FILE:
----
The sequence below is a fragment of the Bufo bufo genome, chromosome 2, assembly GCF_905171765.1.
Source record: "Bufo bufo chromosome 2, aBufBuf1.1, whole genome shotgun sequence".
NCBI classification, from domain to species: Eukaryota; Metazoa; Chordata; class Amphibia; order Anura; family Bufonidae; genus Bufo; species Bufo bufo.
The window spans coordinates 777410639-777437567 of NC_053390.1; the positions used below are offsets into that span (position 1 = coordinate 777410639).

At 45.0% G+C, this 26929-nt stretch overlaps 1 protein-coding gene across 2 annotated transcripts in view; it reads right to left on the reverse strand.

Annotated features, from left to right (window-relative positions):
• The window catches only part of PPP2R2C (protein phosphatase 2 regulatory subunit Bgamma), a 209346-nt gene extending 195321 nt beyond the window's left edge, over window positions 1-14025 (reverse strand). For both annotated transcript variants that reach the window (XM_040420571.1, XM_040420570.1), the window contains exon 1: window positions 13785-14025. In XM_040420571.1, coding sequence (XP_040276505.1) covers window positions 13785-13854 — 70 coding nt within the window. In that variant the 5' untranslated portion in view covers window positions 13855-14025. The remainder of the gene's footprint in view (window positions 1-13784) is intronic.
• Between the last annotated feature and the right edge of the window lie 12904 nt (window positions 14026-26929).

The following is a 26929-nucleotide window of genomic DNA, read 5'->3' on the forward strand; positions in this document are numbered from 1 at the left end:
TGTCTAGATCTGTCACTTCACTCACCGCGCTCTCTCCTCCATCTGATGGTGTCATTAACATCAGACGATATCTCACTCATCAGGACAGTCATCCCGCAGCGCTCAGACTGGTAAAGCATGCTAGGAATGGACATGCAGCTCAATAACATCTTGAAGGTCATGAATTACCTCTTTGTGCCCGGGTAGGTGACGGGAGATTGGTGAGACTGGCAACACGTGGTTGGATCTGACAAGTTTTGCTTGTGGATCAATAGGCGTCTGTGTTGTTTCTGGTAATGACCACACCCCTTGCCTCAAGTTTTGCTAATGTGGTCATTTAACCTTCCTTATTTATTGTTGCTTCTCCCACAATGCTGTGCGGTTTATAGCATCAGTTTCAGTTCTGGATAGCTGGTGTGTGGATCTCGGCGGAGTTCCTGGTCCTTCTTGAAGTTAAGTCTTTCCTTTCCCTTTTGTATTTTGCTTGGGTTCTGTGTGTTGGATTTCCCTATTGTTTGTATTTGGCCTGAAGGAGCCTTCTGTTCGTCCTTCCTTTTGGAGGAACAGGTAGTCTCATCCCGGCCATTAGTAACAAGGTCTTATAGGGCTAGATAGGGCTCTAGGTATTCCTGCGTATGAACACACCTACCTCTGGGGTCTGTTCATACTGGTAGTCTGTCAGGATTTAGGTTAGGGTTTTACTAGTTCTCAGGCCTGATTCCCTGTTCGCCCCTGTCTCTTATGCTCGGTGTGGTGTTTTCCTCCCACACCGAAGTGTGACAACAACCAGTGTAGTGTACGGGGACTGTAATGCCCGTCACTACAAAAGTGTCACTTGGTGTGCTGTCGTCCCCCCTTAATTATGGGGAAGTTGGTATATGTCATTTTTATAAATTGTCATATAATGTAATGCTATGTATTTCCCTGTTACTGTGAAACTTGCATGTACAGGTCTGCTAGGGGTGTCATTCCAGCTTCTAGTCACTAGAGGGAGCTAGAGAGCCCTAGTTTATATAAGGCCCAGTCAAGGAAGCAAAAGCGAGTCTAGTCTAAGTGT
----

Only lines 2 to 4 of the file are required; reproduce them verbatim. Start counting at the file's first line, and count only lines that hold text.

Source record: "Bufo bufo chromosome 2, aBufBuf1.1, whole genome shotgun sequence".
NCBI classification, from domain to species: Eukaryota; Metazoa; Chordata; class Amphibia; order Anura; family Bufonidae; genus Bufo; species Bufo bufo.
The window spans coordinates 777410639-777437567 of NC_053390.1; the positions used below are offsets into that span (position 1 = coordinate 777410639).